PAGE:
Kanawha County Circuit Court Judge Tera Salango granted a preliminary injunction last week on behalf of the Women’s Health Center of West Virginia – the state’s only abortion clinic — blocking enforcement of State Code 61-2-8. The injunction allows the Women’s Health Center to begin again to provide abortion services. The Attorney General’s Office filed a motion with the West Virginia Supreme Court of Appeals to stay the lower court decision and for an expedited hearing.

State Democratic Party leaders released a statement Monday accusing Justice and Republican lawmakers for making a deal to get the abortion bill on the special session agenda in exchange for lawmakers supporting the governor’s personal income tax cut plan.

“Apparently Gov. Justice couldn’t get his backroom tax cut deal done without a deal guaranteeing a return to backroom abortions,” said Del. Danielle Walker, D-Monongalia, vice chair of the West Virginia Democratic Party. “I fear this will be a huge step backward for reproductive health care for West Virginians.”

“It looks like Governor Justice is using abortion and reproductive health care as a bargaining chip just to pass his version of a tax cut,” added Del. Mike Pushkin, D-Kanawha, chair of the state party. “West Virginians deserve better than this.”

Reproductive rights groups were also not happy with the addition of an abortion bill at the last minute to the special session call, with bill language not being released to the public until later Monday afternoon.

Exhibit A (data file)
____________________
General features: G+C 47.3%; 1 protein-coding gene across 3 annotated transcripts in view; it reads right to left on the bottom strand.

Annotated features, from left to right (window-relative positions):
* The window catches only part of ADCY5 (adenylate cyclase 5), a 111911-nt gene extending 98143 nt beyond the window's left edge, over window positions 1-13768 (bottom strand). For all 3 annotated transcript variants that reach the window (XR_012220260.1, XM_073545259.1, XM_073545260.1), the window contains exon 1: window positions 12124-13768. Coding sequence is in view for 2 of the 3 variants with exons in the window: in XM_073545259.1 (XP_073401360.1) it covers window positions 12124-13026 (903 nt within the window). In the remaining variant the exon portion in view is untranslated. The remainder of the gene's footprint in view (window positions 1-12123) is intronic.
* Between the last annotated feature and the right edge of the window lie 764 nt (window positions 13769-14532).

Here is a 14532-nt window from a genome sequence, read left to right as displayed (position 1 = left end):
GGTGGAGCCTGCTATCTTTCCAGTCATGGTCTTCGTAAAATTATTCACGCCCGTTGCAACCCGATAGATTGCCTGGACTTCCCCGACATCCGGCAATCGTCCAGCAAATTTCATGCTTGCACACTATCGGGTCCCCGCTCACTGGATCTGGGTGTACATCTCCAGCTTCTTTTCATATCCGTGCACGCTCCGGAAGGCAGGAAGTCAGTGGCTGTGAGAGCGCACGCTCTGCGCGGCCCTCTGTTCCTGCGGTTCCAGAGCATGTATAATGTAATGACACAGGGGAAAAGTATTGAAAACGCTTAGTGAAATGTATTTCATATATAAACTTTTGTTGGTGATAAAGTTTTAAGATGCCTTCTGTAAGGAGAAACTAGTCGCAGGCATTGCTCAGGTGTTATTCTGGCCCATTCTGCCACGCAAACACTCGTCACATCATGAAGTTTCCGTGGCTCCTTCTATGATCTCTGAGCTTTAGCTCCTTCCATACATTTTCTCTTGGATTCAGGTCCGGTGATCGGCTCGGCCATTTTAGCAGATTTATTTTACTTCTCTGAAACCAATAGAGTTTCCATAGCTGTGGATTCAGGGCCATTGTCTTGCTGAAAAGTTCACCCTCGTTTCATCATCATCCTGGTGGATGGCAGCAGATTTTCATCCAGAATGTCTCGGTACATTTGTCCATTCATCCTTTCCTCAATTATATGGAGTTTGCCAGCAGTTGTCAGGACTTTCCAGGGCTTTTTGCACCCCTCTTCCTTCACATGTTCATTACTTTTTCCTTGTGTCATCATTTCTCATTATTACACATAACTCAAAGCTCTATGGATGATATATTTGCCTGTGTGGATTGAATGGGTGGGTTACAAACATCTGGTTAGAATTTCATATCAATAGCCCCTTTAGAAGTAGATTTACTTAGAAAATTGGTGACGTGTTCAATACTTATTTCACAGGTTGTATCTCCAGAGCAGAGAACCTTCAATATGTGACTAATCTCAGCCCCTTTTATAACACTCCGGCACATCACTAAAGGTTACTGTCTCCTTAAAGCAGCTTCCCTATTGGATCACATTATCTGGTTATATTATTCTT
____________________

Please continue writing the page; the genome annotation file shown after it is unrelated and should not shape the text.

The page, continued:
“Any law that strips people of their reproductive freedom does not modernize our state — it drags us backward,” said Alisa Clements, director of public affairs for Planned Parenthood South Atlantic. “No matter your personal view on abortion, we should all agree that the decision of if, when, and how to become a parent should be made by the patient in consultation with their loved ones, their medical provider, and their faith. The governor and state lawmakers have no business criminalizing health care.”

On the other side of the building, the Senate Finance Committee passed an originating bill dealing with family planning. The bill would require private and public employee health insurance to provide coverage for tubal ligation and vasectomies, allow adoptive families to be eligible for early childhood intervention programs through the Department of Health and Human Resources, makes changes to the state’s adoptive tax credit, increases access to hormonal contraceptives.

The originating bill also removes a current prohibition on licensed pharmacists from dispensing self-administered contraceptives to anyone under the age of 18. The bill would not go into effect until July 1, 2023, when the next fiscal year begins.

“We all are committed through this process to making sure that we support all life in this process while we are under this call,” said Senate Finance Committee Chairman Eric Tarr, R-Putnam.